CHICAGO (CBS) -- Two people were attacked with a paintball gun in broad daylight this week in Mount Greenwood.
CBS 2's Meredith Barack spoke Tuesday to two of the victims, who said they are concerned the crime could escalate into something more serious.
One of those attacks took place at the busy intersection at 107th Street and Pulaski Road around 2:30 p.m. Monday. The person with the paintball gun targeted a family on a bike ride with their 3- and 4- year-old sons.
The father of the family was hit.
"He turned and showed me he had been hit with a paintball," said the mom of the family, Megan. "So I was shocked, didn't know exactly what was going on."
Megan said her husband wasn't the only victim at the intersection. They noticed a woman across the street who had also been hit.
Moments later, another man came down Pulaski Road saying he had been the target a few blocks down.
All of them were hit by someone shooting a paintball gun from the backseat of a car. Megan, said her husband will be OK, but the whole family was left shaken.
"If that had gone past him, it was right at head-height of my 4-year-old, so like God only knows what could have happened if that would have hit him," Megan said. "When we got home yesterday, he's like, 'I don't want to ride my bike anymore.'"
About two miles away at 103rd Street and Talman Avenue, Jim Hardiman was riding his bike.
"At first, you don't really know what's going on, and I then realized I'm being shot with something," he said. "I think I was put at ease when I saw the blue paint and realized it wasn't a real gun."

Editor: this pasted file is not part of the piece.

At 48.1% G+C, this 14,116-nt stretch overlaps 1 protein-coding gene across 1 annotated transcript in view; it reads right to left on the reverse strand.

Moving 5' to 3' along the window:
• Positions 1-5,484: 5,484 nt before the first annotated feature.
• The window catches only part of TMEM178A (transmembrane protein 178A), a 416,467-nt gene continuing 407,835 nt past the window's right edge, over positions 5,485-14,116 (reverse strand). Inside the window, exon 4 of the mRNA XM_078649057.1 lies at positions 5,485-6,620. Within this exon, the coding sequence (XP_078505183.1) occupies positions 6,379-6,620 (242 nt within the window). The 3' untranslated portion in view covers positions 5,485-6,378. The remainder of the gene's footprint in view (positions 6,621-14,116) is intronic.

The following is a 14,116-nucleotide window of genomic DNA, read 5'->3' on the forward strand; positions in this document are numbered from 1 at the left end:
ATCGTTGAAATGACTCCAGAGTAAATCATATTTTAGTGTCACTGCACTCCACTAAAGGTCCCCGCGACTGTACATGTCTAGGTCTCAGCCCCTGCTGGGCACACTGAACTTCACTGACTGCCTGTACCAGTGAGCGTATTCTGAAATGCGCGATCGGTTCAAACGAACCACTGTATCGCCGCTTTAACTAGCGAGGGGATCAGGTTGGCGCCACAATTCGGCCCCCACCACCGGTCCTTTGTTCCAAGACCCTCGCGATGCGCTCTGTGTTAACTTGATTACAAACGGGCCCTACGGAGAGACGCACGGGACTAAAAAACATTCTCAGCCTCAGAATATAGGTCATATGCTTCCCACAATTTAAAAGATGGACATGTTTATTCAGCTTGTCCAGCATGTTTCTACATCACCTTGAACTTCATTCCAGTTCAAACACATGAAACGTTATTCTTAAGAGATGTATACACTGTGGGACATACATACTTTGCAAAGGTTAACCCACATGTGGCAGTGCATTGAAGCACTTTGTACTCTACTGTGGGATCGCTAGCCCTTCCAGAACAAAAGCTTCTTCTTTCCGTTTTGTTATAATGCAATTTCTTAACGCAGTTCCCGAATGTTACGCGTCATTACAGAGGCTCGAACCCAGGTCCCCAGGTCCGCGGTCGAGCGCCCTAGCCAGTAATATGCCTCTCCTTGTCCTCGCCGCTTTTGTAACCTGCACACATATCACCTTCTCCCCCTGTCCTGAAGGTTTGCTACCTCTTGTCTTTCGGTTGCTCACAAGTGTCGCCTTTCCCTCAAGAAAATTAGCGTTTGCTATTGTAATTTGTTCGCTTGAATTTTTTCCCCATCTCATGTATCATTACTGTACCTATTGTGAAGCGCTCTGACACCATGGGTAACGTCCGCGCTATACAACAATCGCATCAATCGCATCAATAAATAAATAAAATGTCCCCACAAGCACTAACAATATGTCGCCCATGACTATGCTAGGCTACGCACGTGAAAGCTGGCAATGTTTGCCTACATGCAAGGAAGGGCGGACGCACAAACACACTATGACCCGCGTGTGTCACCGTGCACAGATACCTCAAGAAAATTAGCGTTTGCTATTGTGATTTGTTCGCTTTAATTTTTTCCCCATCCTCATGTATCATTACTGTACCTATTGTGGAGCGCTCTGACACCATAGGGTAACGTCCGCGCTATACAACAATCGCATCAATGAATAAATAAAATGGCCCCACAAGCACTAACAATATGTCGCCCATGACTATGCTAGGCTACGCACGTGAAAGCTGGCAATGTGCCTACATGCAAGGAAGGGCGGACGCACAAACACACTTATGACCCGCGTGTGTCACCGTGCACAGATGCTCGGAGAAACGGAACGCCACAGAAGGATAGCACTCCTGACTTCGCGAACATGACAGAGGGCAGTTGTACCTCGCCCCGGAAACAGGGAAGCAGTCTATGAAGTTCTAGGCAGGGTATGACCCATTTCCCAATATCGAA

But he was alarmed just the same.
"What do you do? You cover up. You cover your eyes, you cover your face," he said. "It's not a good feeling. It's not a good feeling when you're out just trying to take a casual bike ride and this happens to you."
Hardiman said he was hit more than a dozen times in the back, below his waist, and on his arms.
"I never saw these guys coming," he said. "I didn't provoke them. They came up behind me."
Thankfully, he did see what type of car they were in - and both Jim and Megan believe the same group is responsible for both attacks.
"I saw the gray Optima, little bit of front-end damage on the passenger side," Hardiman said.
Jim and Megan said they have filed police reports, but want to see an increased police presence in the neighborhood.
"We live in a nice, quiet neighborhood. Half the neighbors are police and fire. You think it's safe to be outside and to go for a bike ride, to go for a walk," Megan said. "God only knows if they progress from paintballs to BB to real guns or something like that."
Last October, more than 125 paintball attacks were reported across the city. Six people were arrested in those attacks, with police saying they were going to treat paintball guns like they're regular guns.
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